Elected officials said Wednesday that they will endeavor to keep regional mail-sorting operations at Lexington's Nandino Boulevard location.
Mayor Jim Gray, who was in Washington on Wednesday, said in a statement that he "will again ask our congressional delegation to do everything they can to keep this facility in Lexington."
"We've opposed this closure from the beginning and done everything we can to keep our post office open," Gray said.
U.S. Sen. Mitch McConnell said he has contacted U.S. Postmaster General Patrick R. Donahoe to set up a meeting "to discuss the challenges faced by the postal service and the effect that post office closings and consolidations in Kentucky could have on our local communities."
Likewise, U.S. Rep. Andy Barr, R-Lexington, said he hopes to meet with Donahoe again soon "to reaffirm that his assurances from our last meeting still stand."
Those assurances, according to a news release that Barr's office put out in April 2013, were that closing the center "will not in any way negatively impact quality of service or mail delivery times, and that the Nandino location will remain open as a post office."
Under another round of "consolidations," mail-sorting operations now performed in Lexington are scheduled to be moved to Louisville and Knoxville next year. Lexington handled 649.5 million pieces of mail in the last year; Louisville handled 1.15 billion.
The Nandino Boulevard processing and distribution center is among 82 centers nationwide that would be closed . If that happens, Louisville would be the only processing and distribution center in Kentucky. Centers in Cincinnati; Nashville; Knoxville; Evansville, Ind.; and Charleston, W.Va., process mail from elsewhere in Kentucky.
About 290 Lexington employees would be affected by closing the Nandino processing and distribution center. The coming consolidations will begin in early January and should be finished by fall 2015.
Previous consolidations have been "seamless," and customers haven't noticed a change, said David Walton, a spokesman in Louisville for the Kentuckiana District of the U.S. Postal Service.
"You're dropping your mail in the mailbox and it's just going somewhere else to be sorted," he said in an interview.
Walton said customers would be able to buy stamps, mail packages, get a passport and do other business at the Nandino location.
"The only thing moving is mail-sorting operations," he wrote in an email.
Local representatives of the American Postal Workers Union and the National Postal Mail Handlers Union, two of the four unions who represent workers at the Nandino location, were not immediately available for comment Wednesday.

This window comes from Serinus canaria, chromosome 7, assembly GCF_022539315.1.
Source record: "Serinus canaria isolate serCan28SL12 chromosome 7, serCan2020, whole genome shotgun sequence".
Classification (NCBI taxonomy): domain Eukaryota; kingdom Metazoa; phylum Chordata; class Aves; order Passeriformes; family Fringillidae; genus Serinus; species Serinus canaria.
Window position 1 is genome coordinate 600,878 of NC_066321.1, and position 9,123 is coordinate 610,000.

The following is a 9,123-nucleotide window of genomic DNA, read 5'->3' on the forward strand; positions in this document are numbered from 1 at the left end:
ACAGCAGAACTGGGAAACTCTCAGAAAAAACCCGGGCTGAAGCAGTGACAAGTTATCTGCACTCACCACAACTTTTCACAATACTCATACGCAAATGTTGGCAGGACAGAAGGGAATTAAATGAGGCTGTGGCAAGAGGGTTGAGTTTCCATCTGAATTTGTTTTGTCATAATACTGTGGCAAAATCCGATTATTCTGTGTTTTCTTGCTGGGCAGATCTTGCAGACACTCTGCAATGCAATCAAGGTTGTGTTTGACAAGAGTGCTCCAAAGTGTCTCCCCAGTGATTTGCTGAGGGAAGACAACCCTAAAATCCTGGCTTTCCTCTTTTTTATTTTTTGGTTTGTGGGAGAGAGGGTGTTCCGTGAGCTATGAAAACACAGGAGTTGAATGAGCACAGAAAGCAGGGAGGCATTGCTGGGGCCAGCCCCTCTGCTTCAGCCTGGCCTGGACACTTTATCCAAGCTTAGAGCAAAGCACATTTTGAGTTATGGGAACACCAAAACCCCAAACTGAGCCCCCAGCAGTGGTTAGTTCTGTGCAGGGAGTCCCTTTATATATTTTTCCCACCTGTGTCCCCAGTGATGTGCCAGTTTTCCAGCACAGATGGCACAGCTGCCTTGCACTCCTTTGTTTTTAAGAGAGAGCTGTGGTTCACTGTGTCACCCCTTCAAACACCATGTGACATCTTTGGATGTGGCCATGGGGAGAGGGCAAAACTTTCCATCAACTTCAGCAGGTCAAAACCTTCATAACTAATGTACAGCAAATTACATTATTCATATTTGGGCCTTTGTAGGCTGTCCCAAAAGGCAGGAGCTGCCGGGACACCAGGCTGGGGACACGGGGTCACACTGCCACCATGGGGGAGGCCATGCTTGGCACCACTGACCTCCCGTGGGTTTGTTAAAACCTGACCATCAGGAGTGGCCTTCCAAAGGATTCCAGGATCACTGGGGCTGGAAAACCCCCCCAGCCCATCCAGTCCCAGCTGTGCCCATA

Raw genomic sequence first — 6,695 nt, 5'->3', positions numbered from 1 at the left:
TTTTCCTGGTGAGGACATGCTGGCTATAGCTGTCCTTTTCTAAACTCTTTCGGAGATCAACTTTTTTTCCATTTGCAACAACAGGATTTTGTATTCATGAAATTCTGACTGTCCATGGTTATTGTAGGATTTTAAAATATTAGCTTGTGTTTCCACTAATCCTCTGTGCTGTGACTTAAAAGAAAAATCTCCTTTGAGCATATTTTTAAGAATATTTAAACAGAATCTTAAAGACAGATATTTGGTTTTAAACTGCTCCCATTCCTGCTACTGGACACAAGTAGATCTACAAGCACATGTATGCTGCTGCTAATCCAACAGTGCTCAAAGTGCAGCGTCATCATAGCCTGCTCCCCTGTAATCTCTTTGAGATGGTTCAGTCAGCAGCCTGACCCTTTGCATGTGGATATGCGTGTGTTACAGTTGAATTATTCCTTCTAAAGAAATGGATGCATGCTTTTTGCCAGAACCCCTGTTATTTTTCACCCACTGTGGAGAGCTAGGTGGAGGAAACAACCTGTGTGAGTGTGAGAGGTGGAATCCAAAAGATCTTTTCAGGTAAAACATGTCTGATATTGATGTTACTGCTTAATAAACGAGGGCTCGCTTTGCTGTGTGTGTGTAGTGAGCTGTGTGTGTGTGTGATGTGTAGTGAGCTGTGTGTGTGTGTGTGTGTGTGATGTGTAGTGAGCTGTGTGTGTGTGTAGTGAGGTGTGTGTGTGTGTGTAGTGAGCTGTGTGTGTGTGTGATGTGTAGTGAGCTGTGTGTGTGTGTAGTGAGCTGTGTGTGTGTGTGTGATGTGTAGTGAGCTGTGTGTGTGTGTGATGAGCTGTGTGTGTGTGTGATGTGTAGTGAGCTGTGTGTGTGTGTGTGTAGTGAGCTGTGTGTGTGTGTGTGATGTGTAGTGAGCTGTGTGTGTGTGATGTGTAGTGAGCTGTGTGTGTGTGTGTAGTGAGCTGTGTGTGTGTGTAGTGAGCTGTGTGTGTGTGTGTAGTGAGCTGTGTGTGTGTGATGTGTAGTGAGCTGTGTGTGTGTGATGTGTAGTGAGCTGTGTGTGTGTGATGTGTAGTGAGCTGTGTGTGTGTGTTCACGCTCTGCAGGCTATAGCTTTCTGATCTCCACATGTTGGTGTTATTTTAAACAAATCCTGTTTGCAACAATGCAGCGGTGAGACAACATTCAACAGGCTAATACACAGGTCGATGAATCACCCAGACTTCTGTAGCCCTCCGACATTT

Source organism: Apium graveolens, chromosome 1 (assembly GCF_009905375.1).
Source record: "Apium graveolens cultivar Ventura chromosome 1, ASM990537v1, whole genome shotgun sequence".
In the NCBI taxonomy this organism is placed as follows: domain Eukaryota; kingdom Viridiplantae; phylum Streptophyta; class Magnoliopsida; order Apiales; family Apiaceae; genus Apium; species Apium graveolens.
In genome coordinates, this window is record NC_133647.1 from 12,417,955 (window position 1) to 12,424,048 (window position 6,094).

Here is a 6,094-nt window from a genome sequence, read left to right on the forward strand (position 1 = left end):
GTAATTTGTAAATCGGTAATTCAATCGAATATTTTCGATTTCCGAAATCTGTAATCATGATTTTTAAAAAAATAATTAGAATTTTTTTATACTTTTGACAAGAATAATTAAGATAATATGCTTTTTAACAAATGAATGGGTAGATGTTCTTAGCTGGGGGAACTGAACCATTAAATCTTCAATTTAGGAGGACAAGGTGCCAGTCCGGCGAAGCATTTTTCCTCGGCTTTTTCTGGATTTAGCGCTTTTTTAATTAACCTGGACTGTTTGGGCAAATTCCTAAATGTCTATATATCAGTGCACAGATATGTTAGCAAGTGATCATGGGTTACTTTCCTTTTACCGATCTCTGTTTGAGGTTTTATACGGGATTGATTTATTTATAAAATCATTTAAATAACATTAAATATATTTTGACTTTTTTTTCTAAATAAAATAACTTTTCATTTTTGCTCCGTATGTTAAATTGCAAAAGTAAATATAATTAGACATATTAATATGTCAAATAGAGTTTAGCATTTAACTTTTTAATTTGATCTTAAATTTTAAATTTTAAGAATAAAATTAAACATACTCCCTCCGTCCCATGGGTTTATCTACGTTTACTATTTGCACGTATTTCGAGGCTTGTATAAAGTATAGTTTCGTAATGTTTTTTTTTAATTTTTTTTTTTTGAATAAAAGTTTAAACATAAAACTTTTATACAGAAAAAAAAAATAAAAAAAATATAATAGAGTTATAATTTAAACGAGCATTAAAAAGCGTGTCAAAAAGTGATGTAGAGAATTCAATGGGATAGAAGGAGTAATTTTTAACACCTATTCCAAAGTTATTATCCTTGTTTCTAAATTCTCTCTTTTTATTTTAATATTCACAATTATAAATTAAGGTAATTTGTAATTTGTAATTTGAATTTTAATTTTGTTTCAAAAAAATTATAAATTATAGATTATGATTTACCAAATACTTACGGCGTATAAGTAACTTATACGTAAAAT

The latter union had said in a statement that the reinstituted plan for closings "continues a pattern of foolhardy actions by the USPS in a misguided 'cut to survive' strategy that will ultimately lead to the demise of the Postal Service. It also represents the service's latest attempt to threaten members of Congress with adverse consequences in their home districts if the Postmaster General does not get the legislation he is supporting."
Closing the Lexington processing and distribution center would save $8.7 million, including transportation and maintenance costs, the first year, Walton said.
That center opened on June 1, 1973, when the cost of a stamp was 8 cents. The building is owned by the postal service, but Walton said he didn't know what would happen to it after consolidation.
"Out of the 82 facilities that we're consolidating, we own all but four of them," Walton said. "We don't know at this time what would become of those facilities."
Bob Quick, executive director of Commerce Lexington, said it's difficult to assess the impact of the proposed consolidation. He said he didn't think Lexington would necessarily be less attractive to potential employers looking at the city as a place to bring jobs. After all, he said, the consolidations and closings are happening nationwide.
"So I think many people have witnessed the same discussions going on," Quick said. "I don't think it's something where one community is going to get a black eye versus another."
Quick also said the U.S. Postal Service would "aggressively" work with displaced employees "to help them find jobs."
Walton said the consolidation will have "very little impact" on mail sent by businesses, which tend to use standard mail or bulk mail. "For first-class mail, the overall time it takes to reach its destination will increase slightly from an overall average of 2.14 days to an overall average of 2.25 days," Walton said.
Kentucky processing centers that have already been shut down or are scheduled to close include Ashland, Bowling Green, Campton, Elizabethtown, Hazard, London, Owensboro, Pikeville and Somerset.
The postal service has said that 141 completed consolidations saved about $865 million a year.
The processing and distribution center in Paducah is among those scheduled to close next year. Paducah's processing would be done in Evansville, Ind.
Consolidating the processing at the next 82 centers is expected to save about $750 million a year, or $3.7 billion over the next five years, the postal service said.
The postal service, which receives no taxpayer funding for operating costs, has recorded $26 billion in losses over the past three years and says it is facing pressure from declining volumes of first-class mail, rising operating costs, wage and benefit inflation, and other challenges.